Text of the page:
Do You Lift a Leg When Your Dog is Stung by Jellyfish?
You’ve heard that when someone gets stung by a jellyfish, you pee on the wound. But what do you do when it happens to your dog?
For those of us with pets that enjoy the great outdoors, we know that natural perils exist. From nosy cats and bee stings to playful pooches that get the wrong end of a skunk (or porcupine); stuff happens.
One has to wonder what you do when the more “exotic” injury occurs like a snake bite or worse… you’re walking along a beach when Rover steps on a jellyfish!
I can tell you from googling sites for human stings that any interaction with these gelatinous blobs hurts. Seriously hurts. So you’re going to need to jump in with quick and decisive assistance ASAP in order to minimize the pain and actually prevent the injury from spreading.
Right off the mark, understand that this type of injury isn’t akin to a bee sting that will diminish over time. A jellyfish sting releases thousands of extremely small barbs that hook into your skin and release venom. Get the picture? The venom typically causes a painful red rash but can also result in illness so take it seriously.
When it comes to how badly your pooch has been injured, you may want to consider this human-grade criterion for determining if a trip to emergency is needed:
- The sting itself covers a large portion of an appendage or torso.
- The sting causes a severe allergic reaction and your pet appears to have difficulty breathing, dizziness or light-headedness, nausea, or palpitations.
- The sting came from the highly venomous Box Jellyfish, which is found off the coast of Australia, the Indo-Pacific, as well as Hawaii.
The first step in effectively dealing with the situation is to immediately remove the barbs from your pet. Remember these tentacles can continue stinging and releasing venom so he needs to remain perfectly still and you need to safeguard your hands and fingers in the process. Try using the edge of a credit card or sticky tape.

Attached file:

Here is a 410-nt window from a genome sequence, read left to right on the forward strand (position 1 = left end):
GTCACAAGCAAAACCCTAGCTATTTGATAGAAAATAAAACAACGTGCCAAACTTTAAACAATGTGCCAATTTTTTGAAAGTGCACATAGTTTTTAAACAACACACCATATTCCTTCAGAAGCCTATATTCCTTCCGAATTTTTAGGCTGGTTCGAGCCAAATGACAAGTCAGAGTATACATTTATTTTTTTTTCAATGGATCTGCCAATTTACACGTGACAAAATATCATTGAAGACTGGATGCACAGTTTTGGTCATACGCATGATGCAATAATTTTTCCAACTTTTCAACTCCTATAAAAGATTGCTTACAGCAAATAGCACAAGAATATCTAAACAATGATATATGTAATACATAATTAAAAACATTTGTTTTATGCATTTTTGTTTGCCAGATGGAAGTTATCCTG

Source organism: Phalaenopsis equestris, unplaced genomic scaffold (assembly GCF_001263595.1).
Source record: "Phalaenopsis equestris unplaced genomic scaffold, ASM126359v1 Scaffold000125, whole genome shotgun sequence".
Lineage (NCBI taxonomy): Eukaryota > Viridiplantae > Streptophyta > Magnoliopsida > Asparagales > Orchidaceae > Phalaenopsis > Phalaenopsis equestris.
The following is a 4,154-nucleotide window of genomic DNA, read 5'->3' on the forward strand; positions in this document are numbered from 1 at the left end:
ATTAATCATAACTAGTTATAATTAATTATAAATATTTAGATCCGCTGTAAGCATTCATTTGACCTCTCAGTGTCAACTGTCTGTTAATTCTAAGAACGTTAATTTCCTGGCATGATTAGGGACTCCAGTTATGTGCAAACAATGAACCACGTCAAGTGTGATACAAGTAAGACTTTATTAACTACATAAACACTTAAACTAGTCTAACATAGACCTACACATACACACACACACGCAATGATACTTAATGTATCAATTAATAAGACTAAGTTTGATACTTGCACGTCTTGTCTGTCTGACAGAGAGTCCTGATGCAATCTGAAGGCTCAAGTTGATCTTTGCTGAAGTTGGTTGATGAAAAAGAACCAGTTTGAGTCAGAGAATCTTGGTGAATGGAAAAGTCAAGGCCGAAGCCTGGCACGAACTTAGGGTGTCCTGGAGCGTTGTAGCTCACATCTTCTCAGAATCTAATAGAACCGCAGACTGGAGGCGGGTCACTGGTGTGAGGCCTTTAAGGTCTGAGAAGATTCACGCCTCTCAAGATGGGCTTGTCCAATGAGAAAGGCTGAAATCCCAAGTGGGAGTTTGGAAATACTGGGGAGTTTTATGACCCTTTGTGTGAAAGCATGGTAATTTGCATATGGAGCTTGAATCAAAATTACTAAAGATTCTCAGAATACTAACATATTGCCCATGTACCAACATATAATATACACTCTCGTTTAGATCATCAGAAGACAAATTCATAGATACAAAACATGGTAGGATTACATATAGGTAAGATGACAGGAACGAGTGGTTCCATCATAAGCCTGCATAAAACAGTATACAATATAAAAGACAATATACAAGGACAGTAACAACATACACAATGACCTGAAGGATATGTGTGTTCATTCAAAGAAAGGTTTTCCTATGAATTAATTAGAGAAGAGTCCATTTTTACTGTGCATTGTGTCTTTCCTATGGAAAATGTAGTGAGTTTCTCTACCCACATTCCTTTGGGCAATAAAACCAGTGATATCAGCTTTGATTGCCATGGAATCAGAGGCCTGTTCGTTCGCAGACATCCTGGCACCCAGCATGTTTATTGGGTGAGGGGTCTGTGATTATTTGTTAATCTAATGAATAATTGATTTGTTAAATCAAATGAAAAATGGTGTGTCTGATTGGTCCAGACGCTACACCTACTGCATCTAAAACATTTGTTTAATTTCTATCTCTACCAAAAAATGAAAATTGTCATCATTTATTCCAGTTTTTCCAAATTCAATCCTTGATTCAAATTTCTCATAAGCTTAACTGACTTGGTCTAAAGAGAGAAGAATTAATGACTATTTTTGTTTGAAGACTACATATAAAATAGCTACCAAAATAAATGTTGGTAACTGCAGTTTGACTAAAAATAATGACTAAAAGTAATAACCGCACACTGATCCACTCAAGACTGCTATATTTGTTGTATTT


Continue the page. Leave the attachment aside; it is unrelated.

Lift that Leg:
Next, you need to neutralize the pain by pouring warm saltwater over the affected area. Note that warm saltwater is the recommended neutralizer by health care professionals (over plain water, vinegar or the folklore cure of urine). In fact, research suggests that applying vinegar can increase the amount of venom fired by the nematocysts by as much as 50 percent.
After all tentacles have been removed you should clean any open sores with plain warm water and bandage as needed. The removal of all stingers means you now don’t need to worry about the nematocysts re-activating and spreading venom.
For treatment of pain only after all tentacles have been removed, you can alternate cold and heat – cold compresses (ice wrapped in a cold, wet washcloth) help numb the sting and reduce swelling. Apply them for 10 to 30 minutes. Then, alternate with a towel covered hot compress, 5 minutes on and 5 minutes off until it cools, to bring healing blood back into the area and flush out the poison. You’ll need to alternate cold and hot packs for 20 minutes.
Another option for pain alleviation after tentacle removal is a baking soda-fresh water paste that you can layer on the affected sites to help soothe the stinging sensation. Additionally topical treatments such as calamine lotion can help ease the pain and an antihistamine such as Benadryl can alleviate any allergic reaction – always seek veterinary advice and assistance for the correct dosage for your dog.
Now realistically, when I walk along a beach with my pooch I tend to have a small wrist-bag that includes sunblock, my iPhone, glasses, keys, poop bags and some cash. But after researching that article, I’m going to have to upgrade to a tote bag to carry a jellyfish emergency kit.
In sunspots known to have jelly-fish it makes sense to also pack a credit, debit or key card (for scraping tentacles off before you get him back home for treatment) as well as the local vet on speed dial in case an emergency intervention is needed.
Mary Simpson is an animal-loving writer and communications professional. A soft touch for anything stray, she shares her century home with an eclectic collection of rescues that include orange tabby Chico, tuxedo Simon, and jet black Owen. She enjoys running, politics, exploring local wine regions and is an avid supporter of the “shop local” movement.